Kotlin
Java

MP1: Serialization and Searching
Kotlin

Created By: Geoffrey Challen
/ Updated: 2021-11-02

Let's make more progress on MP1! Today we'll complete a search method that we'll later us to enable search in our restaurant view screen. We'll also get some practice with Jackson, the JSON serialization library used in our app.

Jackson

Let's pick up our discussion of serialization from yesterday and examine how we can use JSON in our Java programs. This is one of the many things that you should never do yourself! There are many great libraries that support JSON in Java programs.

We're going to be using a library called Jackson to assist us with serialization. Next, let's look at how we can use Jackson to serialize and deserialize our Java objects!

Serialization

Let's start with serialization. Here's how to use Jackson to automatically generate JSON from our Java objects:

Show how to use Jackson to serialize a Java object. Demonstrate how setters are needed and how the field names are defined.

Deserialization

Now that we have a string, let's look at how we can deserialize that String and convert it back into a Java object.

Show how to use Jackson to deserialize a Kotlin object. Point out the class literal, and show how the object methods can change.

Practice with Serialization

The following homework problem is only for practice, but it may help you understand how to complete later parts of the MP.

Show how to complete the homework problem above. Feel free to cover multiple approaches!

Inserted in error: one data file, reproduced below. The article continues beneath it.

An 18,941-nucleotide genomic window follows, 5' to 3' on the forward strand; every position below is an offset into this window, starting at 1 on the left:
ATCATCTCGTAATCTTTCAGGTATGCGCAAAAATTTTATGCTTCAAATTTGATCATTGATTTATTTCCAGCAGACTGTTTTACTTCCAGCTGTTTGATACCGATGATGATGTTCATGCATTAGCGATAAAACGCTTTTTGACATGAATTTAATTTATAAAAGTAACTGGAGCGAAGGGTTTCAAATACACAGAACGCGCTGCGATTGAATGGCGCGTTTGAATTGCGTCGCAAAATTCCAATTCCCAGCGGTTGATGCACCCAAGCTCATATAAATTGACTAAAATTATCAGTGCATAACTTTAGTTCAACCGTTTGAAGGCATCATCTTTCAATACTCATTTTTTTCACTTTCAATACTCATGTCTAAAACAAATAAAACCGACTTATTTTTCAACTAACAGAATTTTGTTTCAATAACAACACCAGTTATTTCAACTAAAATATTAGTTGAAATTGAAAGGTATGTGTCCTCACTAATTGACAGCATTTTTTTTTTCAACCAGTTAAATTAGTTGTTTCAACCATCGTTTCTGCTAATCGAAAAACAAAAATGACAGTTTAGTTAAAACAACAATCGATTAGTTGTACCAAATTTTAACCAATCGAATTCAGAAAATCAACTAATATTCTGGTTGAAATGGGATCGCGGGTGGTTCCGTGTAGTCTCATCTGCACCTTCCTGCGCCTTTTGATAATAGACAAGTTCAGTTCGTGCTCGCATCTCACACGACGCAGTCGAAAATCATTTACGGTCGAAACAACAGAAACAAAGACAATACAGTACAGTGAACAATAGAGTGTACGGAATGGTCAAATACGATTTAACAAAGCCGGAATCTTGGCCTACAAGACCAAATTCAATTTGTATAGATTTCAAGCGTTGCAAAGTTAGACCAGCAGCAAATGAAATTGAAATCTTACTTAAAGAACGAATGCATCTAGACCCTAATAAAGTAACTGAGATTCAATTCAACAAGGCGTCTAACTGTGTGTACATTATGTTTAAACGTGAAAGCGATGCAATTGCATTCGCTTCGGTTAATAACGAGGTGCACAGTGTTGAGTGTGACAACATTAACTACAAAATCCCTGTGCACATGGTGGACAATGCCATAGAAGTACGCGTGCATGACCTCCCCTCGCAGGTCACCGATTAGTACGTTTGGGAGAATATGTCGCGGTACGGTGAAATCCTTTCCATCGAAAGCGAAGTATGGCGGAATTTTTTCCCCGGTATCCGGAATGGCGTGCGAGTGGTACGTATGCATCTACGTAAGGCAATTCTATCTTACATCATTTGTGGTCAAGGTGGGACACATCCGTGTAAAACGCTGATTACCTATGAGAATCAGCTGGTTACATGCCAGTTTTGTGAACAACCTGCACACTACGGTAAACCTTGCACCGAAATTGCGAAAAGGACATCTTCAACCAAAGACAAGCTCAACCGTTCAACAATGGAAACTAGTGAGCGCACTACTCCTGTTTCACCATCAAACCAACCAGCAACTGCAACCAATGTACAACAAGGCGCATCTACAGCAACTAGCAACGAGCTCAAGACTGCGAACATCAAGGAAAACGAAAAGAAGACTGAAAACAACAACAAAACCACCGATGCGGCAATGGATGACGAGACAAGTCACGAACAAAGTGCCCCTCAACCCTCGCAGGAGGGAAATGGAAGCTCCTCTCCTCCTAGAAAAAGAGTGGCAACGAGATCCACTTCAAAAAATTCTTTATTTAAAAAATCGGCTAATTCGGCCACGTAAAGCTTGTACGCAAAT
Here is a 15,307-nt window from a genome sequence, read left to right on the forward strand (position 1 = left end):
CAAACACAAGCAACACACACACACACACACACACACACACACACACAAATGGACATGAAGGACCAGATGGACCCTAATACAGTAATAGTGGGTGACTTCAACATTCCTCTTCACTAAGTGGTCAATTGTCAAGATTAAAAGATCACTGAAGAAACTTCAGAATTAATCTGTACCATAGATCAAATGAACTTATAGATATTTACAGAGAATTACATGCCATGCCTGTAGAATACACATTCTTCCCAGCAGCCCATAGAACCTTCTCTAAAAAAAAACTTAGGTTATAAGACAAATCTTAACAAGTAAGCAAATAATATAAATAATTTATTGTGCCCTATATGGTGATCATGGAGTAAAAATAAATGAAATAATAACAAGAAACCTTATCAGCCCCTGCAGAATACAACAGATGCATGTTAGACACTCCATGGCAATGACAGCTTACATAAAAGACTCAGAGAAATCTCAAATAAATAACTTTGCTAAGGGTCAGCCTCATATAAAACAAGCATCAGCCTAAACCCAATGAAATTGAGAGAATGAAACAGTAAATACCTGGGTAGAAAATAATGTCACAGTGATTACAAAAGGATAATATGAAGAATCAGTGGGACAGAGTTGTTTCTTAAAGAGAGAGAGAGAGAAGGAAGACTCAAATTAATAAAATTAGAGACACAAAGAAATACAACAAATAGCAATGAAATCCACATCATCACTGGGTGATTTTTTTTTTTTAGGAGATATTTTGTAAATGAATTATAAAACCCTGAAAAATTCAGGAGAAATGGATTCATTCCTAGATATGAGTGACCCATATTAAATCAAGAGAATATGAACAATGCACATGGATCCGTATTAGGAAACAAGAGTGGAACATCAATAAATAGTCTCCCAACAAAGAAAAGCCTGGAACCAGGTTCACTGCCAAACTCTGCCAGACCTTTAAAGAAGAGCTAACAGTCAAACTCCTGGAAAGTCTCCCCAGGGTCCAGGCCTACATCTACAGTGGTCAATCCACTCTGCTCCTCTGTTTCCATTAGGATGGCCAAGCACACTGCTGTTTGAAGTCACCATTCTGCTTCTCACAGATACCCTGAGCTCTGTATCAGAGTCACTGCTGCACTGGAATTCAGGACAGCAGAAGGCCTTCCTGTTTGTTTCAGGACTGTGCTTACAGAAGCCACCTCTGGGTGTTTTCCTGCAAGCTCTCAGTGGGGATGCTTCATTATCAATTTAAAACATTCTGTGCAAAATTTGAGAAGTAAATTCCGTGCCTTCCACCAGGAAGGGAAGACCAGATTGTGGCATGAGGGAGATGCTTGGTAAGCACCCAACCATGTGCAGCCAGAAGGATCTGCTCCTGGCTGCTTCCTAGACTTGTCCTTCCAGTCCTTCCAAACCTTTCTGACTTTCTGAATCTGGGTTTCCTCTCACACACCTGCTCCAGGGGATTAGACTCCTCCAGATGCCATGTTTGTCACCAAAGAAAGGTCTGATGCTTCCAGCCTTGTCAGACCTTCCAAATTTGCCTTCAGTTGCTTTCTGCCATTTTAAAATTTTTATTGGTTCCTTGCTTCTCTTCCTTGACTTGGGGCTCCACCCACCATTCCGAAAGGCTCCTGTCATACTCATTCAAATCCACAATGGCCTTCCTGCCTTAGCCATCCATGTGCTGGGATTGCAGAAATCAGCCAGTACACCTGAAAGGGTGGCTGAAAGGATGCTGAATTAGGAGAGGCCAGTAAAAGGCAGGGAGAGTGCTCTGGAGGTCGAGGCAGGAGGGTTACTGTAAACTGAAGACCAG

Solution Walkthrough

Restaurant Search

Now let's return our attention to the project and work on the next test case.

Improve Restaurant Data Processing

In this case, we have a helper test case set up to handle first. It will expose some issues with the way that we are parsing the restaurant CSV file, and with our Restaurant class design. Let's fix those together first.

Search Method

Now that we're loading the right data, we can complete our Restaurant search method. This is quite similar to a homework problem that we might assign! Let's review the problem description and discuss how to structure our algorithm together.

As a more complete description of your search method, you should write a List<Restaurant> extension method search that a search String. If the search String exactly matches a cuisine value, you should return only all of the restaurants with that cuisine value. Otherwise you should return all Restaurants where either the name or cuisine contain the search String. All comparisons should be case-insensitive, so both "PiZzA" and "pIzZa" match the cuisine "pizza" or the name "Pizza Palace". You should also remove surrounding whitespace from the search String. If the search String is blank or empty, you should return a copy of the entire list of restaurants.

Kotlin extension methods allow you to add methods to existing classes. Inside them you access the object that the method is called on using this. So the following two pieces of code do the same thing, although they are called differently:

No Homework Today

As a reminder, on lessons where we focus on the machine project we will not assign a homework problem! However, the lesson will usually focus on helping you complete a particular part of the MP test suite, and so we encourage you to spend time on that in lieu of a homework problem.

Today your goal should be to complete the restaurant search method and pass the next test case! If you get stuck, find us for help on the help site or forum.